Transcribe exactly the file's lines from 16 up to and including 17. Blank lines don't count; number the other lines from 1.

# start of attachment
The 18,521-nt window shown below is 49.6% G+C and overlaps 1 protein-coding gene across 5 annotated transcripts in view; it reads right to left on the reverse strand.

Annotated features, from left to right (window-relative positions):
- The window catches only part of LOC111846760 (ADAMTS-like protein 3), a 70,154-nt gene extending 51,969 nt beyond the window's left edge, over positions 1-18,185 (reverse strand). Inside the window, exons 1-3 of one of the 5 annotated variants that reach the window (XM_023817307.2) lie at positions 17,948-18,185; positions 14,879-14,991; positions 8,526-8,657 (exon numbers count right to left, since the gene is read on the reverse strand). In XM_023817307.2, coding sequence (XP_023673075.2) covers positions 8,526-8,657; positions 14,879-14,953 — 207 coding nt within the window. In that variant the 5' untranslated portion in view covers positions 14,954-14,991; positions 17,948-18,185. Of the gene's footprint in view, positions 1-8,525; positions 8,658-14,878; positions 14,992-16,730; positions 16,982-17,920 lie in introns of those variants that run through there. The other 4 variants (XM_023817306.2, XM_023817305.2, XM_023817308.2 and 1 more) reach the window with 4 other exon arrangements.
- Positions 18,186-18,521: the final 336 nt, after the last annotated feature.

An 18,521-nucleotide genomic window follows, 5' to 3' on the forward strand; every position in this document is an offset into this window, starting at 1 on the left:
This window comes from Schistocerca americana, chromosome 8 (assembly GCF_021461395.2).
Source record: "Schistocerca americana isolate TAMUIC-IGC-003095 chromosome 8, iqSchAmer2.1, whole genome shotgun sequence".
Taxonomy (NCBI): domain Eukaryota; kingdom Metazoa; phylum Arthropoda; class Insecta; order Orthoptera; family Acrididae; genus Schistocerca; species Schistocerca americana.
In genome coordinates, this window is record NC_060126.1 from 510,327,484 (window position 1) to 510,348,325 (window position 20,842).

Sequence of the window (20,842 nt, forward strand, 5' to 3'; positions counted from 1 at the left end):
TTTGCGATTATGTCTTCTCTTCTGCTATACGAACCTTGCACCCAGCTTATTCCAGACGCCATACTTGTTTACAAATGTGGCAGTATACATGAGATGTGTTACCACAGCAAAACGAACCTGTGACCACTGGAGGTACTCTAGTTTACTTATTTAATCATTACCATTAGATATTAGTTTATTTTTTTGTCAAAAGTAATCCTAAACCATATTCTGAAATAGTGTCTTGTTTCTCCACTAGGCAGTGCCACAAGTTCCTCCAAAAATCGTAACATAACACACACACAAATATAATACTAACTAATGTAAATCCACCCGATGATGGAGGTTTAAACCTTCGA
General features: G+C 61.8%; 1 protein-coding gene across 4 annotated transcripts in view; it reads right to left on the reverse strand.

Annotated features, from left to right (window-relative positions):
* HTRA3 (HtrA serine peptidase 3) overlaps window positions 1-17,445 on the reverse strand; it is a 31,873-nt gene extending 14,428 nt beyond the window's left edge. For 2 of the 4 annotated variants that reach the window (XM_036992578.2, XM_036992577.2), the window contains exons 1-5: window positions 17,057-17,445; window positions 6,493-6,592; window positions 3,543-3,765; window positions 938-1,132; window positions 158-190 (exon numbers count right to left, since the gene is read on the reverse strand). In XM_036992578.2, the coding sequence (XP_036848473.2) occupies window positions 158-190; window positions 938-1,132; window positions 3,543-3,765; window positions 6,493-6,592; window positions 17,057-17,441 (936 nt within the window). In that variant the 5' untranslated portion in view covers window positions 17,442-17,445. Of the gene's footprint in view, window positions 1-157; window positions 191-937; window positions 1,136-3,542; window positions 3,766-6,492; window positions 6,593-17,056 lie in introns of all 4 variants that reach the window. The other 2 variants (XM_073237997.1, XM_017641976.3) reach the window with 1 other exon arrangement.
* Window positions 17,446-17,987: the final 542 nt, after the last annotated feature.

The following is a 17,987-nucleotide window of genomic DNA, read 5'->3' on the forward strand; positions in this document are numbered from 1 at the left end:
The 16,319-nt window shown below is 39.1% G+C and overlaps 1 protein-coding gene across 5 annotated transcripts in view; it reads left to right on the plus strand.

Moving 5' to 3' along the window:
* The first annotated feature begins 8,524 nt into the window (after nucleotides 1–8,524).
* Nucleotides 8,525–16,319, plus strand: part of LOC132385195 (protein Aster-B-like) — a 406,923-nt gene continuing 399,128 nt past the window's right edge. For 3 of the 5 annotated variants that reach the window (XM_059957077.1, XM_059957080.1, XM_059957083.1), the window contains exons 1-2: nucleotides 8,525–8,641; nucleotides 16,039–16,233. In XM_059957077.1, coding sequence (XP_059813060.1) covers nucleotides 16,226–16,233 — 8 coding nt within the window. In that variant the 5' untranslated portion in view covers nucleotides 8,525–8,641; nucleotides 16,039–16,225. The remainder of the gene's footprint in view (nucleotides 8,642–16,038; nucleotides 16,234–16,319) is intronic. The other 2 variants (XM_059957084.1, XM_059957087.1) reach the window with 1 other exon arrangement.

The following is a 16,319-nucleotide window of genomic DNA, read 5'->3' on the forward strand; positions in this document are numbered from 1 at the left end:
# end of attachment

The following is a 17,987-nucleotide window of genomic DNA, read 5'->3' on the forward strand; positions in this document are numbered from 1 at the left end:
The 16,319-nt window shown below is 39.1% G+C and overlaps 1 protein-coding gene across 5 annotated transcripts in view; it reads left to right on the plus strand.